Differences across regional economies and demographic groups
A framework for economic growth
Minnesota's geographic and economic structure offer unique attributes and opportunities across regions. The Twin Cities metropolitan area is complemented by distinct and competitive regions and regional centers that are interconnected across industries. Many economic trends apply broadly, however commonalities and differences also exist across the state’s economic regions and demographic groups.
Slowing population and labor force growth has impacted rural areas most. Minnesota’s population shifted toward urban counties in recent years, leaving more rural parts of the state with flat or declining populations. Seventy-plus percent of Minnesotans now live in urban geographies, with only eight percent in remote geographies. COVID-19 may influence this trend through changing migration patterns and telecommuting, but it was intensifying pre-pandemic.
Diversity and immigration have been an economic boost to regional economies; yet, racial disparities remain a top challenge across the state. From 2010-2019, Minnesota populations of color grew 32.1 percent, while Minnesota’s white population grew just 1.1 percent. Much of this growth occurred in the Twin Cities, although a number of Greater Minnesota counties also grew their diverse populations, boosting local economies. Counties where diverse populations concentrate are typically the counties experiencing population gains in Greater Minnesota.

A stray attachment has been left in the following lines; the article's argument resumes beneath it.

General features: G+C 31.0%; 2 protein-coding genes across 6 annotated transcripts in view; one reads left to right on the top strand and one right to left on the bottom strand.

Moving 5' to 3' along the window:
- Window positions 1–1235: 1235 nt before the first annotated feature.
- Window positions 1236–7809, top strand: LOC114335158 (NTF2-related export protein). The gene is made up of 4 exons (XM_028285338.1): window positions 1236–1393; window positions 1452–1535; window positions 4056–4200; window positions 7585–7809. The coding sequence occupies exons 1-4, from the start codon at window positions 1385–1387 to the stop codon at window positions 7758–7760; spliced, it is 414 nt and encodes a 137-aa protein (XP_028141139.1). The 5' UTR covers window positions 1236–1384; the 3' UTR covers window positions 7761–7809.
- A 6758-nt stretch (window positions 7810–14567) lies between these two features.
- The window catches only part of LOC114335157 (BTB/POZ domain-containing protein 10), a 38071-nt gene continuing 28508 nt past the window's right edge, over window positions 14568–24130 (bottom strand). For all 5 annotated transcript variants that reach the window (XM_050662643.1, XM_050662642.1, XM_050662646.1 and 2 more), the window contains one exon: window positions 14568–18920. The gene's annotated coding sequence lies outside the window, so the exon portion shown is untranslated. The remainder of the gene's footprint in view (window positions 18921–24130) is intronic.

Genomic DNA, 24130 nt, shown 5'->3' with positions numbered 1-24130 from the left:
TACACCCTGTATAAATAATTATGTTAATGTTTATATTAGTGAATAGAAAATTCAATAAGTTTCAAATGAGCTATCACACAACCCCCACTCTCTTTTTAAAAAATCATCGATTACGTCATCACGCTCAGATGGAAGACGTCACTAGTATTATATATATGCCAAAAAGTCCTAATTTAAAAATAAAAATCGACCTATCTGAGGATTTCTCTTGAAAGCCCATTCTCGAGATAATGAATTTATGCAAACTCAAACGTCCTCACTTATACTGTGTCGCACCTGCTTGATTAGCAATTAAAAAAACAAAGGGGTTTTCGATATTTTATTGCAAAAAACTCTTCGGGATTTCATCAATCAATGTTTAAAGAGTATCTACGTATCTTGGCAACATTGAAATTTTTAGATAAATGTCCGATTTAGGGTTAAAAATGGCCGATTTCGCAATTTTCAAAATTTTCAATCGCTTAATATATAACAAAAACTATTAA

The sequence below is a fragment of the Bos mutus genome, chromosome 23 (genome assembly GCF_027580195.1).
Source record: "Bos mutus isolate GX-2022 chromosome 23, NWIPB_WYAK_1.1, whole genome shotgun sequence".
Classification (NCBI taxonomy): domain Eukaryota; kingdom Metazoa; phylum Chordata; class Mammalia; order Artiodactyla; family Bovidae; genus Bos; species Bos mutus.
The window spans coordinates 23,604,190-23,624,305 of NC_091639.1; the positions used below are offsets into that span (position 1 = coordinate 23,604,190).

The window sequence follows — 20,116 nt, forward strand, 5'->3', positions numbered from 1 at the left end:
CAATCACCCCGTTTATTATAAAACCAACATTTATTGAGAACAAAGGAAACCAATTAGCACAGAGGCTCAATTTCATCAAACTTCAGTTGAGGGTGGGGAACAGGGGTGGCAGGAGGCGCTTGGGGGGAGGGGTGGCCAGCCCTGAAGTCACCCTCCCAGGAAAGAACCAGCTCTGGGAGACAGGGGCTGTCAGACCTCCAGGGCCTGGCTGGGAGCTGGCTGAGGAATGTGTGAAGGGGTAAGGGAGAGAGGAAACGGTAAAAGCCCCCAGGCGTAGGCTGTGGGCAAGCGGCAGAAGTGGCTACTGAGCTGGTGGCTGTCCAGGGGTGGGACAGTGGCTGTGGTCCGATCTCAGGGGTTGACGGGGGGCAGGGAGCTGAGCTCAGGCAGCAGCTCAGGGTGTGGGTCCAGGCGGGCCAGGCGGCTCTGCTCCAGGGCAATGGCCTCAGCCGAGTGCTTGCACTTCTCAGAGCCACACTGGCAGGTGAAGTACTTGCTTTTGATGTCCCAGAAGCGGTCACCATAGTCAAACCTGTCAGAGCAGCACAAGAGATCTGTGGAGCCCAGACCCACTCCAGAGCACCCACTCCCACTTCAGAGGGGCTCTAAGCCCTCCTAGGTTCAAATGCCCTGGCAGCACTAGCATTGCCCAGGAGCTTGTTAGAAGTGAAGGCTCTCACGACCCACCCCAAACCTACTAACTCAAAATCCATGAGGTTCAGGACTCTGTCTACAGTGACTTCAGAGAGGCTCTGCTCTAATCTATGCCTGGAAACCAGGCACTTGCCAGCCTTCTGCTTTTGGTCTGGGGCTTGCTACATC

However, despite the economic contributions of diverse Minnesotans and new immigrants, the state continues to see racial and ethnic disparities across a range of social and economic indicators. This remains a top challenge for communities around the state.
Manufacturing, health care, and food and agriculture tie the state’s regions together, while additional industry clusters present distinct opportunities and challenges. Manufacturing, health care, and food and agriculture are significant economic sectors in nearly every region of the state. These sectors tie together the state’s diverse regions through trade and a shared exposure to the opportunities and threats brought about by changes in these sectors.
Each economic region of the state also possesses industry specializations not always reflected in the statewide data. The state’s share of jobs in mining, for example, is well below the U.S. average. Northeast Minnesota’s concentration of jobs in metal ore mining, however, boasts a location quotient of 96.7, meaning this industry is over 96 times the U.S. average in Minnesota’s Northeast. These types of regional specializations offer distinct opportunities and challenges – and should continue to be a central part of regional economic strategies.